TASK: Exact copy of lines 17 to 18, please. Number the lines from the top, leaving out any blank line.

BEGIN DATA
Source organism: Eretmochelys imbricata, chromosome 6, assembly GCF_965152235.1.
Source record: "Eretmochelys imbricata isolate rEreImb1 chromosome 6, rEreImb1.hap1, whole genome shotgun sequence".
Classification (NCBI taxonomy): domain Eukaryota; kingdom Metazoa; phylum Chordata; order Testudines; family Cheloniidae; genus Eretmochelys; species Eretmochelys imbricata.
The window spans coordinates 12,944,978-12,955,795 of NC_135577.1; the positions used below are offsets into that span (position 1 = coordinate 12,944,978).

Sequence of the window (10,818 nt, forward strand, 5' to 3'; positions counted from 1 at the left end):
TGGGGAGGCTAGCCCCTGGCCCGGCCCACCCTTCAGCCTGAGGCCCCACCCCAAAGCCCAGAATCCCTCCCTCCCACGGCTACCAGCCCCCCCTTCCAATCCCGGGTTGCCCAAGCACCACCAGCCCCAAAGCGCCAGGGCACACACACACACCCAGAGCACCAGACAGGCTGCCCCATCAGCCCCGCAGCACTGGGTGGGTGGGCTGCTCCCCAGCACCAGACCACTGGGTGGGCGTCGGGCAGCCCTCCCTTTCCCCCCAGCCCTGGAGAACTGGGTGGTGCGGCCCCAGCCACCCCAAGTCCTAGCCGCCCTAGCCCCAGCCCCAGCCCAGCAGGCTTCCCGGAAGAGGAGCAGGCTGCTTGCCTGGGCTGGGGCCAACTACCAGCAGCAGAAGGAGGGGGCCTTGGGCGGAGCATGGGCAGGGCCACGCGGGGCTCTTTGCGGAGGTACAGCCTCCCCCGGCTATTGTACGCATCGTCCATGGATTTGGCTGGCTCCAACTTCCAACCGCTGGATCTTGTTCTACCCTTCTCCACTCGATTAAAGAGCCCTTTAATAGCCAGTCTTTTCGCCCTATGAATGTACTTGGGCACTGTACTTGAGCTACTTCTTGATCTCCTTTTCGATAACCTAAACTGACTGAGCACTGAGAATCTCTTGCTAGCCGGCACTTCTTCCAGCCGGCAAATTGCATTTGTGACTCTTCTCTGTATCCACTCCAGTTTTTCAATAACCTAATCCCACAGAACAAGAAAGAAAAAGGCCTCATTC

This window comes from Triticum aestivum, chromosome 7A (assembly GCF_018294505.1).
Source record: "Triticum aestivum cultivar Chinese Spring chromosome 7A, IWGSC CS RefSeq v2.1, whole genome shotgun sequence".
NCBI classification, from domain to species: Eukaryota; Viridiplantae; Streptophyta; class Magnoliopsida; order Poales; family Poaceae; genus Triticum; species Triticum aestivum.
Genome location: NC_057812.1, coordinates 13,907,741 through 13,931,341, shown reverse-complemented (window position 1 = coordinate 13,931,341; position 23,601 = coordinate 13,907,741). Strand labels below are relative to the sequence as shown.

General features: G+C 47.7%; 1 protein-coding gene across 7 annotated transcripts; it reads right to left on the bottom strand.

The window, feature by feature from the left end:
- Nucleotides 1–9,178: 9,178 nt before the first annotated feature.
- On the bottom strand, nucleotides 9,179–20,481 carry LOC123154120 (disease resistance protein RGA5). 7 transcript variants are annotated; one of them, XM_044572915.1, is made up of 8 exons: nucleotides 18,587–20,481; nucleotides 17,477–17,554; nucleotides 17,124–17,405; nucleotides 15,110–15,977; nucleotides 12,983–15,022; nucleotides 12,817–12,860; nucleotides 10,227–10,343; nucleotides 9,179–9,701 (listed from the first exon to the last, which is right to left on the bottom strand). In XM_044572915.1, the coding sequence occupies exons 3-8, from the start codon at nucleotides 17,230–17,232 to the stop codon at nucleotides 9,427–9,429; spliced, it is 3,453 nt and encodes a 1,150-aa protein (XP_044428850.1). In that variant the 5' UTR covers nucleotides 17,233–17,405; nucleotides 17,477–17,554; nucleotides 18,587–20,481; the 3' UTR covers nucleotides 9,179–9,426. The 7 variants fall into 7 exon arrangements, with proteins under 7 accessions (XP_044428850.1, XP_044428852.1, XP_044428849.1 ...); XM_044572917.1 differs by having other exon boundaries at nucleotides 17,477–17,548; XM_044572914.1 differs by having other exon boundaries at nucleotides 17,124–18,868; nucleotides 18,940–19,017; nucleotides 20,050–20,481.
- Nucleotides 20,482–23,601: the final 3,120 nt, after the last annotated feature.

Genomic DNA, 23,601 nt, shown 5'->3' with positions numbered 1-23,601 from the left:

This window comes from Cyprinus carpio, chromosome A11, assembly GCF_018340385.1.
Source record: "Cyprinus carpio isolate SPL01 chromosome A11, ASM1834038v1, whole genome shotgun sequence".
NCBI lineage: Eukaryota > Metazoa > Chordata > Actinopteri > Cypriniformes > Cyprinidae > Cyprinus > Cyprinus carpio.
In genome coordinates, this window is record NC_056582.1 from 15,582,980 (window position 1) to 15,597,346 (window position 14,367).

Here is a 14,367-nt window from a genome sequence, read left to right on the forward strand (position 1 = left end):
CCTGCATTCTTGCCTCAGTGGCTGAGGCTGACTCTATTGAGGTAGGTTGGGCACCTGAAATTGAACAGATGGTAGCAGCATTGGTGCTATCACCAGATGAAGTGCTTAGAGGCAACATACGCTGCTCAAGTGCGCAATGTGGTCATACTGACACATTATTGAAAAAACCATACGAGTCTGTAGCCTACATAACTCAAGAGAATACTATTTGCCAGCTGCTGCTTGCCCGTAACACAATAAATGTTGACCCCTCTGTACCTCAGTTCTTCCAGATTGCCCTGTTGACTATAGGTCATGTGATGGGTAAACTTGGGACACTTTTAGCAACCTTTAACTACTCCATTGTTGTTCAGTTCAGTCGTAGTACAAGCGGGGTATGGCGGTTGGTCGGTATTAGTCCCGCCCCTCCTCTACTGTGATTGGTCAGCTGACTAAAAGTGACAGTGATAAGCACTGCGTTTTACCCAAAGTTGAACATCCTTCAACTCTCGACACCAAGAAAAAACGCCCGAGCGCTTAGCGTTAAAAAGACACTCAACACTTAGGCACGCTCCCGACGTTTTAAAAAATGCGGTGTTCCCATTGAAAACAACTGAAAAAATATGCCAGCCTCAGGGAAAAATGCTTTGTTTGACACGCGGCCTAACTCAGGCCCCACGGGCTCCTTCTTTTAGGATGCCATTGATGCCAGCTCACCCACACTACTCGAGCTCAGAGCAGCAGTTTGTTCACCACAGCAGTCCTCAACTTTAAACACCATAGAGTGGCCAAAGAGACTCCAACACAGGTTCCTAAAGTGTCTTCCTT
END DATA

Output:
This window comes from Cyprinus carpio, chromosome A11, assembly GCF_018340385.1.
Source record: "Cyprinus carpio isolate SPL01 chromosome A11, ASM1834038v1, whole genome shotgun sequence".